Washington state was one of the early adopters of a so-called “domestic violence leave law.” Effective June 7, 2018, the scope of that law will expand greatly. The law currently applies to all Washington employers and guarantees the victims of domestic violence access to unpaid leave from their job if they meet a few conditions. The amendments to the original law broaden the scope beyond paid leave to require employers to take reasonable safety precautions in order to protect employees who are victims of domestic violence.
Washington State's Existing Domestic Violence Leave Law
Under Washington's current domestic violence leave law, an employee who is a victim of stalking, domestic violence, or sexual assault is entitled to unpaid leave from work under certain circumstances. The statute also applies to employees who have a “qualifying family member” who is a victim of these crimes. A qualifying family member can be a parent, grandparent, child, spouse, parents-in-law, or a person who the employee has a dating relationship with. An employee is authorized to take leave:
- to seek assistance from law enforcement to ensure the safety of the employee and their family;
- to seek treatment for physical or mental harm the employee faces due to domestic violence;
- to obtain assistance from social services programs like a rape crisis center or women's shelter;
- to obtain mental health counseling; or
- to relocate or take other actions designed to improve the safety of the employee and their family.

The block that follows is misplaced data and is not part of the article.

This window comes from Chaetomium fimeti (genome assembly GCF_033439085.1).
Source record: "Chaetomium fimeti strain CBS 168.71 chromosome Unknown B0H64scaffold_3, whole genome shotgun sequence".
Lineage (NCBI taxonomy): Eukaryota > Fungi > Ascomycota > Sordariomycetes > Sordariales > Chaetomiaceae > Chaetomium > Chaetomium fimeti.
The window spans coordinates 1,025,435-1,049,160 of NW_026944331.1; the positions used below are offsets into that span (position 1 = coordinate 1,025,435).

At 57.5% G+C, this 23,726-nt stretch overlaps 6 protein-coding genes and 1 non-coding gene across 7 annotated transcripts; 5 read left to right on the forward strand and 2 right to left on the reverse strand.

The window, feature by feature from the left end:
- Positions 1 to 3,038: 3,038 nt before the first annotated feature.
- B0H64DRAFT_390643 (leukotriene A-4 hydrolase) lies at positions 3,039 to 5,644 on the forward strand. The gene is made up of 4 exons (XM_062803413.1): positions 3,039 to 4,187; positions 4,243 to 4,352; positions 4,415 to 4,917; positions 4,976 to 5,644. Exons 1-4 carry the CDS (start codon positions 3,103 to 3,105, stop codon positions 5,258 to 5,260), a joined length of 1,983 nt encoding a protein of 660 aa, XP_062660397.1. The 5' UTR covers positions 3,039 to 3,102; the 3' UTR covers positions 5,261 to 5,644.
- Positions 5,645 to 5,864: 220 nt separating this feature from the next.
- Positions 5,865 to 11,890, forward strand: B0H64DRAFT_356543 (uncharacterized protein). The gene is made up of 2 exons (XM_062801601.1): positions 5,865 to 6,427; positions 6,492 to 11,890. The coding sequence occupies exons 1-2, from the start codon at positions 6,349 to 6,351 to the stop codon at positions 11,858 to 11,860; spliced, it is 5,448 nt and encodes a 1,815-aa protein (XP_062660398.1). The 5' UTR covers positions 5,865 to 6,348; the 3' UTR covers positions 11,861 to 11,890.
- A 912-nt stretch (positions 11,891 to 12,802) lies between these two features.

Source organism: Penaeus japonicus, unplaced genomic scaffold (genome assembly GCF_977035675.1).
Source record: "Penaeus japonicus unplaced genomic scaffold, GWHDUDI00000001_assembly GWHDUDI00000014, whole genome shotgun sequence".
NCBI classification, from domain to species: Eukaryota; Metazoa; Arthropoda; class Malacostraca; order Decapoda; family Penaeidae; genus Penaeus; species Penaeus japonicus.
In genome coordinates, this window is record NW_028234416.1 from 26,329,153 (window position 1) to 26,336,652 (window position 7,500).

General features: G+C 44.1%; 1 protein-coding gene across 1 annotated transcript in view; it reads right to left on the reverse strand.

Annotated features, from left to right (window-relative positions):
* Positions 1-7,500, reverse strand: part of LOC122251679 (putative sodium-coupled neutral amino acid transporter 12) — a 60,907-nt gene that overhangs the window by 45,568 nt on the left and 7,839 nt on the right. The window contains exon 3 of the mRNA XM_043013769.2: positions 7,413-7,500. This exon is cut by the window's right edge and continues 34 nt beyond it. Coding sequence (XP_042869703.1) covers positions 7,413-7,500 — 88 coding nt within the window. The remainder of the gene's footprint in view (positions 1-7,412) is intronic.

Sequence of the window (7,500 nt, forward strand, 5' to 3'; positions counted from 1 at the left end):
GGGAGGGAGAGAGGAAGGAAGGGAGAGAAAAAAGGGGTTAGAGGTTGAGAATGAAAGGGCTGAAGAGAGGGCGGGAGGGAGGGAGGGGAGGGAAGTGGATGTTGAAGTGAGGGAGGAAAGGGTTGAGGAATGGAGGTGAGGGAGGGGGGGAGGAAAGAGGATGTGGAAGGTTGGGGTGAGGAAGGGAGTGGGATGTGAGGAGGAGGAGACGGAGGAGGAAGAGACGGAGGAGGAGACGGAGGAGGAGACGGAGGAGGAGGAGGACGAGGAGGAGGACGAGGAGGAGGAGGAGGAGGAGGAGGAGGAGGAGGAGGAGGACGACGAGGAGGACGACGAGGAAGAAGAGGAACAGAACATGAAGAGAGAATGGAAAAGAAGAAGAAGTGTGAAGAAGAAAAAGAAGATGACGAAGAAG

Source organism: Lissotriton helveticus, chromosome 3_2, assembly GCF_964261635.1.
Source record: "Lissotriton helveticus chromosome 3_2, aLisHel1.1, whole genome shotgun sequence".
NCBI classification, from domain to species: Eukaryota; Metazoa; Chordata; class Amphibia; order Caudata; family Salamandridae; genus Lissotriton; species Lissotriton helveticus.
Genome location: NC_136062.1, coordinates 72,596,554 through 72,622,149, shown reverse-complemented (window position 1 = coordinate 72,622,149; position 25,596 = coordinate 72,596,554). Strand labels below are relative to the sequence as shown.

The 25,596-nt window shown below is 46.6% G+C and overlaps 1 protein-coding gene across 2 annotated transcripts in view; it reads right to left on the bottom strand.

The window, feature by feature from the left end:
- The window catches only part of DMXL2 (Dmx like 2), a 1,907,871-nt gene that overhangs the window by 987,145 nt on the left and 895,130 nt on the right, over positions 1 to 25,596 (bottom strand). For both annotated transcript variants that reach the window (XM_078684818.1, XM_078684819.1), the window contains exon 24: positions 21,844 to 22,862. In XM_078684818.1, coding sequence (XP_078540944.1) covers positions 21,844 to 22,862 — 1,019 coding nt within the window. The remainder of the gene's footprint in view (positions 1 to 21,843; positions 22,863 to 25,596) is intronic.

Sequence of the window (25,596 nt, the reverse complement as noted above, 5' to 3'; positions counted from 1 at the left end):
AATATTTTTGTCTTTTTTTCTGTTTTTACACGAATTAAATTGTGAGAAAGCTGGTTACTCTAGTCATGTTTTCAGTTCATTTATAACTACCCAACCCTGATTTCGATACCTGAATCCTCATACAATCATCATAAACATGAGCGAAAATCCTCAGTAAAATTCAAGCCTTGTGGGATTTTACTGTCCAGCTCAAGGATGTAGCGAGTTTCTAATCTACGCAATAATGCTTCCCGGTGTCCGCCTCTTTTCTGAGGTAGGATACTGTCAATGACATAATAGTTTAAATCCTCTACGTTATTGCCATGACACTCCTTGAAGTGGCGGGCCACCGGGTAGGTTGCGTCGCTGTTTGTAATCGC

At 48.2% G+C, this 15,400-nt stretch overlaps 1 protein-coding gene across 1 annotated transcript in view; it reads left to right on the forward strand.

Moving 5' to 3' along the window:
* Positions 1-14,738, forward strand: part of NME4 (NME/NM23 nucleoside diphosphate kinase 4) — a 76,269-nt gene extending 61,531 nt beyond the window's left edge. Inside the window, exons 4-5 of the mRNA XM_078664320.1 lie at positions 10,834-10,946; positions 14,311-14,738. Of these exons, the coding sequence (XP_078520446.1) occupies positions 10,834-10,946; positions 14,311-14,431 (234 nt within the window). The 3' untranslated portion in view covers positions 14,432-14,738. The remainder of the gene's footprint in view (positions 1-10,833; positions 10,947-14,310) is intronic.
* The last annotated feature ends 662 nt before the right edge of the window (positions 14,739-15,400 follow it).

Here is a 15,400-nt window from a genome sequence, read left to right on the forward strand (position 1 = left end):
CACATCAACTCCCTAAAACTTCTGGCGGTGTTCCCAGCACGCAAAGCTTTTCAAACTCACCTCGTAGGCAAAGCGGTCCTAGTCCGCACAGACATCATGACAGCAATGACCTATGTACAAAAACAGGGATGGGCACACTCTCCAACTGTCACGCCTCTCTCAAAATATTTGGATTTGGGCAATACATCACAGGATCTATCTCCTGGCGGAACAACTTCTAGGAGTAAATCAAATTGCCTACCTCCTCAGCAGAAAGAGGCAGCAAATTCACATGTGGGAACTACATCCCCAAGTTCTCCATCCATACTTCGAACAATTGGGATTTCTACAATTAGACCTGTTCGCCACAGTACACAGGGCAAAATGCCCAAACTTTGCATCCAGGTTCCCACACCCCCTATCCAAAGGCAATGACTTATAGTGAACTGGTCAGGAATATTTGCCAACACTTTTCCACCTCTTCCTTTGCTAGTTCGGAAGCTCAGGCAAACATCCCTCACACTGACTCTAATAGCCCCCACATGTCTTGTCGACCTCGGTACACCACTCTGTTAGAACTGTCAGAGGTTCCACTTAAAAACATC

The law bars employers for firing an employee for taking unpaid leave for any of the actions listed above. An employer has the right to request verification supporting the domestic violence threat. While a written statement from the employee will suffice under the law, many employers prefer official documents like police reports.
Changes to Washington's Domestic Violence Leave Law
Thanks to the changes brought about by House Bill 2661, the domestic violence leave law goes much farther than just requiring unpaid time off. The law will now require employers to make accommodations for the safety and security of employees who are victims of domestic violence. The employee must show that the accommodation doesn't pose an “undue hardship” on the employer, meaning the accommodation doesn't cost signification expense or difficulty. The amendment provides a non-comprehensive list of potential accommodations that include:
- schedule modification;
- changed e-mail addresses;
- changed phone numbers;
- moved workstations;
- lock installation;
- implemented safety procedures; or
- any other adjustment to the duties or workplace of an employee that would protect them from actual or threatened domestic violence.
Facing Domestic Violence Charges in Washington
Anyone who is facing domestic violence charges knows that a domestic violence case can make life exceedingly difficult. It's important to note that if you've been charged with domestic violence, a Washington lawyer with experience in domestic violence cases may be able to help. Steve Karimi is a former prosecutor who now focuses his career on providing the best defense possible for those who are facing prosecution. If you have been charged with a domestic violence offense in the Seattle area, feel free to contact The Law Offices of Steve Karimi to set up your free consultation.